Epic and Other EHR Vendors Caught in Dilemmas by APIs (Part 2 of 2)

Andy Oram | EMR and HIPAA | March 16, 2017

The first section of this article reported some news about Epic’s Orchard, a new attempt to provide an “app store” for health care. In this section we look over the role of APIs as seen by EHR vendors such as Epic. Dr. Travis Good, with whom I spoke for this article, pointed out that EHRs glom together two distinct functions: a canonical, trusted store for patient data and an interface that becomes a key part of the clinician workflow. They are being challenged in both these areas, for different reasons.

As a data store, EHRs satisfied user needs for many years. The records organized the data for billing, treatment, and compliance with regulations. If there were problems with the data, they stemmed not from the EHRs but from how they were used. We should not blame the EHR if the doctor upcoded clinical information in order to charge more, or if coding was too primitive to represent the complexity of patient illness. But clinicians and regulators are now demanding functions that EHRs are fumbling at fulfillling:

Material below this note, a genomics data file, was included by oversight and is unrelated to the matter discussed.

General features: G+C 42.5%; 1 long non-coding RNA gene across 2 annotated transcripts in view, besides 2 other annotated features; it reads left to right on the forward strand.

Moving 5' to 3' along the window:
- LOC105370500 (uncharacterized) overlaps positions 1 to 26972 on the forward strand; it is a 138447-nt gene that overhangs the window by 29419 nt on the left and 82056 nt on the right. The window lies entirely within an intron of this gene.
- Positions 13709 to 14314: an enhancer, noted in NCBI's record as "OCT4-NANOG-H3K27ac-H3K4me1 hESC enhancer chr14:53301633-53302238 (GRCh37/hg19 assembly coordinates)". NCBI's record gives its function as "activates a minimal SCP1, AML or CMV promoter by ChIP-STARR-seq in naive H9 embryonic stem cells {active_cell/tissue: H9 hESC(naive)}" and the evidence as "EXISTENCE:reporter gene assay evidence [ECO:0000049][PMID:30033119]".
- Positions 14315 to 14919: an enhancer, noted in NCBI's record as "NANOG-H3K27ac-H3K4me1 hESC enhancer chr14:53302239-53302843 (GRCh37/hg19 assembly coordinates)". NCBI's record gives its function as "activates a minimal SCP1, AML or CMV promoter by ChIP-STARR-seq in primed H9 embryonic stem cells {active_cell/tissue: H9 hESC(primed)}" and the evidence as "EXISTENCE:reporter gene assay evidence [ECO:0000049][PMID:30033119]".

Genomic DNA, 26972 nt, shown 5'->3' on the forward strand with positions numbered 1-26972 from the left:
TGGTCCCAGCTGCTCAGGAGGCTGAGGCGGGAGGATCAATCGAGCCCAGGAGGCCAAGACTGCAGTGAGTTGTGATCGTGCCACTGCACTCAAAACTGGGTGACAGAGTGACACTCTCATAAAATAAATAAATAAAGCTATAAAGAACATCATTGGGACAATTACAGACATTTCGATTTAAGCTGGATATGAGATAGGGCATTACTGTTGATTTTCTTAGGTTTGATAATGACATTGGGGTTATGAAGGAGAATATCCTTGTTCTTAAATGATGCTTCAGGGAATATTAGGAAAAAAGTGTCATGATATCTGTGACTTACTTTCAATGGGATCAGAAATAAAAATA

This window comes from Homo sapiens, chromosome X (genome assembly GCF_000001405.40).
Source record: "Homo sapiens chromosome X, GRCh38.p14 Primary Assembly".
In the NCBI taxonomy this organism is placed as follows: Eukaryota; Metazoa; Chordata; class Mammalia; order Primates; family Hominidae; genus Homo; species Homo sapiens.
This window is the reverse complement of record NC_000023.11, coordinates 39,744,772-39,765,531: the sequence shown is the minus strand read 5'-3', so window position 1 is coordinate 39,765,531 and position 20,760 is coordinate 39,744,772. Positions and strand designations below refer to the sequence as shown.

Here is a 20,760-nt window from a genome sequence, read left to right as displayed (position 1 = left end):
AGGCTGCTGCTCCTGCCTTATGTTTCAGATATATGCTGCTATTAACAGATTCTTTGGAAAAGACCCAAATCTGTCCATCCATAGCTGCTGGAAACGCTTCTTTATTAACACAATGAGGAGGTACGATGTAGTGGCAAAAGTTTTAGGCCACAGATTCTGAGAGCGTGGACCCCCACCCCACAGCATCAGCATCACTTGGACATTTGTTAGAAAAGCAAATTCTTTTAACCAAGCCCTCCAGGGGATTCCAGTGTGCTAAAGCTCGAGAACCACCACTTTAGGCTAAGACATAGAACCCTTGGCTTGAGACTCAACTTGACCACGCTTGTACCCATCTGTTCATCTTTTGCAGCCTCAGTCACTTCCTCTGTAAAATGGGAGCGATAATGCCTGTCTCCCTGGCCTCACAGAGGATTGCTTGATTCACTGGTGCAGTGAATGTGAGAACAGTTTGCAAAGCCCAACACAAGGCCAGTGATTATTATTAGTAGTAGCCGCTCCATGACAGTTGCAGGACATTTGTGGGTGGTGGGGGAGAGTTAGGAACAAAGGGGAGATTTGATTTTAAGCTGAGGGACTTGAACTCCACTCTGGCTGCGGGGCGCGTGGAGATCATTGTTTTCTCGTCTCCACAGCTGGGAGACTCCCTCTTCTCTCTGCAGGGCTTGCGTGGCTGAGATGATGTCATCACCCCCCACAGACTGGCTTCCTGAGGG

• More and more regulatory requirements, which intelligent software would calculate on its own from data already in the record, but which most EHRs require the physician to fill out manually
  • Patient-generated data, which may be entered by the patient manually or taken from devices
  • Data in streamlined formats for large-scale data analysis, for which institutions are licensing new forms of databases...